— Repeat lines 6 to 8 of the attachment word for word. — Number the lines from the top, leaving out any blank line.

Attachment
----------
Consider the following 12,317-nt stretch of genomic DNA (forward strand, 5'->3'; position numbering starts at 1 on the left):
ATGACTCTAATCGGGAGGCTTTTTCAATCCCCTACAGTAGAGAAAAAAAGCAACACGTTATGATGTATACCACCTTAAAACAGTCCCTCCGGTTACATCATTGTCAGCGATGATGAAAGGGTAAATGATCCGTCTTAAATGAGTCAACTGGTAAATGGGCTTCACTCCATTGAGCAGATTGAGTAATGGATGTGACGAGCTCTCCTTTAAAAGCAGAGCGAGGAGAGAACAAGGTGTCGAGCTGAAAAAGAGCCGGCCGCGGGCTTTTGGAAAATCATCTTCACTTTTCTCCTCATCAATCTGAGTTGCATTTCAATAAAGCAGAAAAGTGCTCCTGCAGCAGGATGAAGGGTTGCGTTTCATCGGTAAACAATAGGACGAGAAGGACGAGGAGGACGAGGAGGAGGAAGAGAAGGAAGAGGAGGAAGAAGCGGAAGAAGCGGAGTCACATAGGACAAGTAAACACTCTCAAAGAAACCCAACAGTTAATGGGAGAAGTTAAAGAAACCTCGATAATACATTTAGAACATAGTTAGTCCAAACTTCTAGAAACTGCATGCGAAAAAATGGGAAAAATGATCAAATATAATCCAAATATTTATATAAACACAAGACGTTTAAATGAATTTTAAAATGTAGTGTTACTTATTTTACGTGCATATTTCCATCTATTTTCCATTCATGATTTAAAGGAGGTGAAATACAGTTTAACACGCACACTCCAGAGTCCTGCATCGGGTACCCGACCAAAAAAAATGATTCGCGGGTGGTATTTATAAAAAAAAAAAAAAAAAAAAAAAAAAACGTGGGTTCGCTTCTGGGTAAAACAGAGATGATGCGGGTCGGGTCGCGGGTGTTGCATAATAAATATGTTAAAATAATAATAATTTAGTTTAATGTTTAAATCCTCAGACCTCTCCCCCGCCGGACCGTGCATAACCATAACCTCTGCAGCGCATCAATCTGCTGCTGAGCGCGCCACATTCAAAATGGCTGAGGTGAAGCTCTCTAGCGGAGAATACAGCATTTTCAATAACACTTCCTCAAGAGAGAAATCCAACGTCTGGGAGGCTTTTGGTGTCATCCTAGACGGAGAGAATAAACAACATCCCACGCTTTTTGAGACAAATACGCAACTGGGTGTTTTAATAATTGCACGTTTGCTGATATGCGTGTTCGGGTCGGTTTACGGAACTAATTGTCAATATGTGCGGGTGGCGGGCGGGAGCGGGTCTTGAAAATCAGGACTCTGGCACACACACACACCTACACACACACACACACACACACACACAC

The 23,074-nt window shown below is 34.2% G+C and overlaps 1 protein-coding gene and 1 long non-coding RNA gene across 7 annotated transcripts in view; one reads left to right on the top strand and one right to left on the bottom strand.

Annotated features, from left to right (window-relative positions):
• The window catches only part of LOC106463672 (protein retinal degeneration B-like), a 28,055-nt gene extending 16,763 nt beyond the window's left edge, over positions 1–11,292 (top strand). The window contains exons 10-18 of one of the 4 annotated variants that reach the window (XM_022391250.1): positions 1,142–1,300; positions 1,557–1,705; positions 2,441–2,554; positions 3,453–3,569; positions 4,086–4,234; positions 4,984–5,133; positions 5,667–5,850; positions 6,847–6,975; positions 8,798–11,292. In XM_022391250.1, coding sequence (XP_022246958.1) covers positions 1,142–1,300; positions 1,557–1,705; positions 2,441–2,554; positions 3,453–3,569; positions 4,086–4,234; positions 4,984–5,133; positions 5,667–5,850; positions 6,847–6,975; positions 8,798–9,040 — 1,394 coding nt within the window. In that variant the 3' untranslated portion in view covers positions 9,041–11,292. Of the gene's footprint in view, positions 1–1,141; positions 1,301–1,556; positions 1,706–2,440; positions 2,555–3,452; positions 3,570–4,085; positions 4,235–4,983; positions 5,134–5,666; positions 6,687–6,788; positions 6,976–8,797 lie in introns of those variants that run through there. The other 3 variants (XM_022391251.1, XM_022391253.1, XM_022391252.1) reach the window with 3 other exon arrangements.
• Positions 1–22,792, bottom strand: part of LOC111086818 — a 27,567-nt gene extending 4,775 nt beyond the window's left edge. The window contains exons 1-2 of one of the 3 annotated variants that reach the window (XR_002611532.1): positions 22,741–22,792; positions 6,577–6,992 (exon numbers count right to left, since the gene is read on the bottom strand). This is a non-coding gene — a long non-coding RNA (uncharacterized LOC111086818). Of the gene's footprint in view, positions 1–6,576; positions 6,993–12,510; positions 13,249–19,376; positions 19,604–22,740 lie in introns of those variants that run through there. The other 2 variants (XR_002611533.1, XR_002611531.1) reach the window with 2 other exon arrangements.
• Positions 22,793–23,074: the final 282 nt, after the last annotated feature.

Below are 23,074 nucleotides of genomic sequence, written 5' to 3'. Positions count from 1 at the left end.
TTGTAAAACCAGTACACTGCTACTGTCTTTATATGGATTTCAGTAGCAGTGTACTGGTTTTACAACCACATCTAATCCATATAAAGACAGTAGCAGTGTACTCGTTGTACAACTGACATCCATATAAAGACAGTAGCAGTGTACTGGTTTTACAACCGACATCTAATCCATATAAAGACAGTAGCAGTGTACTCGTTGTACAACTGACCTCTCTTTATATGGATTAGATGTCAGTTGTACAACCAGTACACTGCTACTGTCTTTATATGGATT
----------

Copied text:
• Positions 1–22,792, bottom strand: part of LOC111086818 — a 27,567-nt gene extending 4,775 nt beyond the window's left edge. The window contains exons 1-2 of one of the 3 annotated variants that reach the window (XR_002611532.1): positions 22,741–22,792; positions 6,577–6,992 (exon numbers count right to left, since the gene is read on the bottom strand). This is a non-coding gene — a long non-coding RNA (uncharacterized LOC111086818). Of the gene's footprint in view, positions 1–6,576; positions 6,993–12,510; positions 13,249–19,376; positions 19,604–22,740 lie in introns of those variants that run through there. The other 2 variants (XR_002611533.1, XR_002611531.1) reach the window with 2 other exon arrangements.
• Positions 22,793–23,074: the final 282 nt, after the last annotated feature.

Below are 23,074 nucleotides of genomic sequence, written 5' to 3'. Positions count from 1 at the left end.